Should I worry about a broken blood vessel in my eye?

Waking up to a red patch in the white part of your eye can be troubling, but take a deep breath – your eye isn’t exploding! You may have a broken blood vessel, and it’s rarely as bad as it looks. The official name for a broken blood vessel in your eye is a subconjunctival hemorrhage. Symptoms of this condition include:

• Bright red patch on the white of the eye.

• A slight sense of fullness in the eye or under the lid.

• Very mild irritation of the eye.

Broken blood vessels occur when a tiny blood vessel bursts under the clear surface of your eye (also known as the conjunctiva). Think of it as a painless bruise on your eye. In spite of its gruesome appearance, a subconjunctival hemorrhage should not cause any pain, discharge, or change in your vision. If you experience any of these side effects, you might have a different problem. Broken blood vessels generally treat themselves. The conjunctiva slowly absorbs the blood over the course of 10-14 days. Recovery is usually complete, without any long-term complications – much like a mild bruise under the skin. Although eye drops cannot help repair the broken blood vessels, they can soothe the eyes of irritation.

How can I reduce eye strain from my computer screen?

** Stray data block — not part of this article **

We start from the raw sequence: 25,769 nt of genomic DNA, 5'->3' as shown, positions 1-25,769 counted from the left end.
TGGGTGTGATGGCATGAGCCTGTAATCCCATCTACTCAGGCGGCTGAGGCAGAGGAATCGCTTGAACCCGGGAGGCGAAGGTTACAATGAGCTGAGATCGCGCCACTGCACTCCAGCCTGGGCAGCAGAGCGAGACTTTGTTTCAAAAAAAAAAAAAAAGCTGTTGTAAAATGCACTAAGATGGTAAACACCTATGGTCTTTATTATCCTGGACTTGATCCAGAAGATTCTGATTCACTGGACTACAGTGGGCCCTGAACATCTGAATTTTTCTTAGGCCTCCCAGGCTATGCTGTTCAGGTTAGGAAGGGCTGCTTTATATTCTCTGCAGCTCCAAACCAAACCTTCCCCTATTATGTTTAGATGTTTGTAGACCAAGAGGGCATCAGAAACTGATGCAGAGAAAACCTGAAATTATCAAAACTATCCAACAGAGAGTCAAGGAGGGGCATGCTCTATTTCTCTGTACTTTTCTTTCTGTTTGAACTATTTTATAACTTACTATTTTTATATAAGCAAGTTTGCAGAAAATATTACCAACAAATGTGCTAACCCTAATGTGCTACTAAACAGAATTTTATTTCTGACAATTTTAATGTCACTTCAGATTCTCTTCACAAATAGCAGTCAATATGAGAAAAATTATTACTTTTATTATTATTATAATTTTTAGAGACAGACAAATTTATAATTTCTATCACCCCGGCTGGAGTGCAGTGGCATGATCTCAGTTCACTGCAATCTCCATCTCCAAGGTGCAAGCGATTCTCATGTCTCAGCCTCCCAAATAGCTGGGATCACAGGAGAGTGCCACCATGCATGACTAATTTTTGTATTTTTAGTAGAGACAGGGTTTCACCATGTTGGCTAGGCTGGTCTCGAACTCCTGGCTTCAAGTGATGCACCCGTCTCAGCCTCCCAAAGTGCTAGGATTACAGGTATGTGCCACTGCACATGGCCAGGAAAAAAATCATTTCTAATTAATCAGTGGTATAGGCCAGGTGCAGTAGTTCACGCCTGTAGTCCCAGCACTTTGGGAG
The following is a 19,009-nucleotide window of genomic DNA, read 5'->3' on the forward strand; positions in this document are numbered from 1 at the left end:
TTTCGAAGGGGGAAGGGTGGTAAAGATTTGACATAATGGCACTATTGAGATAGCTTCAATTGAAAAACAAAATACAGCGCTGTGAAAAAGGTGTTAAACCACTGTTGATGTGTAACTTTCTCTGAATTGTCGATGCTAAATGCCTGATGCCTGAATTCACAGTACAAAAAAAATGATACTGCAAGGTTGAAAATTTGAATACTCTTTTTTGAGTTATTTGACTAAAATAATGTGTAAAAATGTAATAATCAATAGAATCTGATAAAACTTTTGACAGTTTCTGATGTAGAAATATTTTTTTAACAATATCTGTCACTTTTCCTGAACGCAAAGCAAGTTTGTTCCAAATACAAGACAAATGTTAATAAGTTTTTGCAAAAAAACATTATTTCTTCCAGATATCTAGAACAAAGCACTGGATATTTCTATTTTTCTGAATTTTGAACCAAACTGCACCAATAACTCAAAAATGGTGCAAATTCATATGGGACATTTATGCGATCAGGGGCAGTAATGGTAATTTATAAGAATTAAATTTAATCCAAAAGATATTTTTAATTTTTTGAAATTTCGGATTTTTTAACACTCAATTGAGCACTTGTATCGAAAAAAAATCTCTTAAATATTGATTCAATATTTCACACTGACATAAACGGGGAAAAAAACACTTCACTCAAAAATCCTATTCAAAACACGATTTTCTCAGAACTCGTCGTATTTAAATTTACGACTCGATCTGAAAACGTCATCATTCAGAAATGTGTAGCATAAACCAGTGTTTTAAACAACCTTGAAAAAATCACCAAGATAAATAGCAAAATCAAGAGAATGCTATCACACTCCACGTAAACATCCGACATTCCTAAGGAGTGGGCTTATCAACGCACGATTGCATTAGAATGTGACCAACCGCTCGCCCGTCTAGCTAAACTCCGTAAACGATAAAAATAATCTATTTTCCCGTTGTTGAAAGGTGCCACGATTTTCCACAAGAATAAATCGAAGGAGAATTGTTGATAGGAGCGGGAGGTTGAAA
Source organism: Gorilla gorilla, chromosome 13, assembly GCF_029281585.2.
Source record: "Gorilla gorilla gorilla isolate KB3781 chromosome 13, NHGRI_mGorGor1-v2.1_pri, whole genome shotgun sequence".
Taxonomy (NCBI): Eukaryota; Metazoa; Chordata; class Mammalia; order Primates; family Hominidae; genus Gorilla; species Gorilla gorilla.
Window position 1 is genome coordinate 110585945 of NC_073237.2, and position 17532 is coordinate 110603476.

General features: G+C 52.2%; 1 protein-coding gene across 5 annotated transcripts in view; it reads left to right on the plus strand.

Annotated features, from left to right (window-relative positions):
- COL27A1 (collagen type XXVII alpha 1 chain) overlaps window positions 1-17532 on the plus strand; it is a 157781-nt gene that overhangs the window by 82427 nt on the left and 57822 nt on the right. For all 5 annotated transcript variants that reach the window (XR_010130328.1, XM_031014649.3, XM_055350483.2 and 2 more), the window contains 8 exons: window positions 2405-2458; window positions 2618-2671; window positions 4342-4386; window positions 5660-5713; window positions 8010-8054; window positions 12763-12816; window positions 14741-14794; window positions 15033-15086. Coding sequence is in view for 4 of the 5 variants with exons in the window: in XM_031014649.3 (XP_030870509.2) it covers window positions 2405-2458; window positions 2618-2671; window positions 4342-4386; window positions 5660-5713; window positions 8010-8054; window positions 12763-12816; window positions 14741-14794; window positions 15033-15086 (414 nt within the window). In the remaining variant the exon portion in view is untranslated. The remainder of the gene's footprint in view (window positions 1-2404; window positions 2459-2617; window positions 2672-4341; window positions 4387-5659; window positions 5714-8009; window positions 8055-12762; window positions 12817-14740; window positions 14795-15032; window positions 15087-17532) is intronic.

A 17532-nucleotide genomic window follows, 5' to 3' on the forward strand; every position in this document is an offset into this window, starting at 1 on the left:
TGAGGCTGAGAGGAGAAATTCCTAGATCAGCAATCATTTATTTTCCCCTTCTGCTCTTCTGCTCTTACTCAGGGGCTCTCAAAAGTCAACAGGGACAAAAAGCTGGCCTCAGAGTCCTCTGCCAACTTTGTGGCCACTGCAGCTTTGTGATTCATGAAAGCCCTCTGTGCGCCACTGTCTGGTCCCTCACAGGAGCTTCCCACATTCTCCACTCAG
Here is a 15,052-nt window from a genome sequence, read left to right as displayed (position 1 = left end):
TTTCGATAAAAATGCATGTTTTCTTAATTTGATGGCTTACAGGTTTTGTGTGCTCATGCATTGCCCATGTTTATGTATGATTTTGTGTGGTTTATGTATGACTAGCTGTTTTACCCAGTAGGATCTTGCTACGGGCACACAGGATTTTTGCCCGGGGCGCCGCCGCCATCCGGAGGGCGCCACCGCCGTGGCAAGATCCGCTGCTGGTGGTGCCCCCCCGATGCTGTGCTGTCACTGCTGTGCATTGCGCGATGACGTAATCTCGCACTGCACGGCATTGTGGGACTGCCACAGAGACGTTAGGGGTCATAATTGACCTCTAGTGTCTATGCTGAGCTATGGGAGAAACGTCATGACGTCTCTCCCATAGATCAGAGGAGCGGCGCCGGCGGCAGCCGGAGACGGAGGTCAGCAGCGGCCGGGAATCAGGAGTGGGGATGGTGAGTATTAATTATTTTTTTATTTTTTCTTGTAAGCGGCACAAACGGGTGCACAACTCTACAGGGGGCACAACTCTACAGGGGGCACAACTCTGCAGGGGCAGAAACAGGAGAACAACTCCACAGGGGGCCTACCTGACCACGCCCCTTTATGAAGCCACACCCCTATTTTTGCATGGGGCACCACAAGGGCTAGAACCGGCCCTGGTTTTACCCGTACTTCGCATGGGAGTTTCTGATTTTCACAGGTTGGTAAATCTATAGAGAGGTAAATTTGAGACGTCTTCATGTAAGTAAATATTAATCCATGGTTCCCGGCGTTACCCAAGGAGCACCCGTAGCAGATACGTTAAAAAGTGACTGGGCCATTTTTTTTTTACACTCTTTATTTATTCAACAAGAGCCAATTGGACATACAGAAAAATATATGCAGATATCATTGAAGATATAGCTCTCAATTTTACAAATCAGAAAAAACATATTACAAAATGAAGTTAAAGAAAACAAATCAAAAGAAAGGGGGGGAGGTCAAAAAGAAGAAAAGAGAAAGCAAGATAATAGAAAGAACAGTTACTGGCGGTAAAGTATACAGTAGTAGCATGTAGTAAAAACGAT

Long hours in front of a computer screen can lead to fatigue and discomfort not only for your mind but also for your body – including your eyes. The fortunate thing is that there are ways to minimise the effects of extended time in front of a computer. Adjusting the angle of your computer can make a big difference when it comes to eye fatigue. Your eyes will be most happy if the center of your screen is roughly 15-20 degrees below eye level and your screen itself is about 20-28 inches away from your eyes. For optimum effectiveness, be sure you have good posture. Keep your feet flat on the ground, back straight, shoulders back, and neck vertical and not jutting forward. Other small adjustments you can make to help prevent discomfort and computer-related vision problems include:

• Adjusting the brightness and contrast on your screen.

• Giving your eyes a 20-second break every 20 minutes while looking at something at least 20 feet away (what we call the 20-20-20 rule).

• Placing reference materials on a stand at an angle similar to that of your computer screen.

• Making a point to blink often.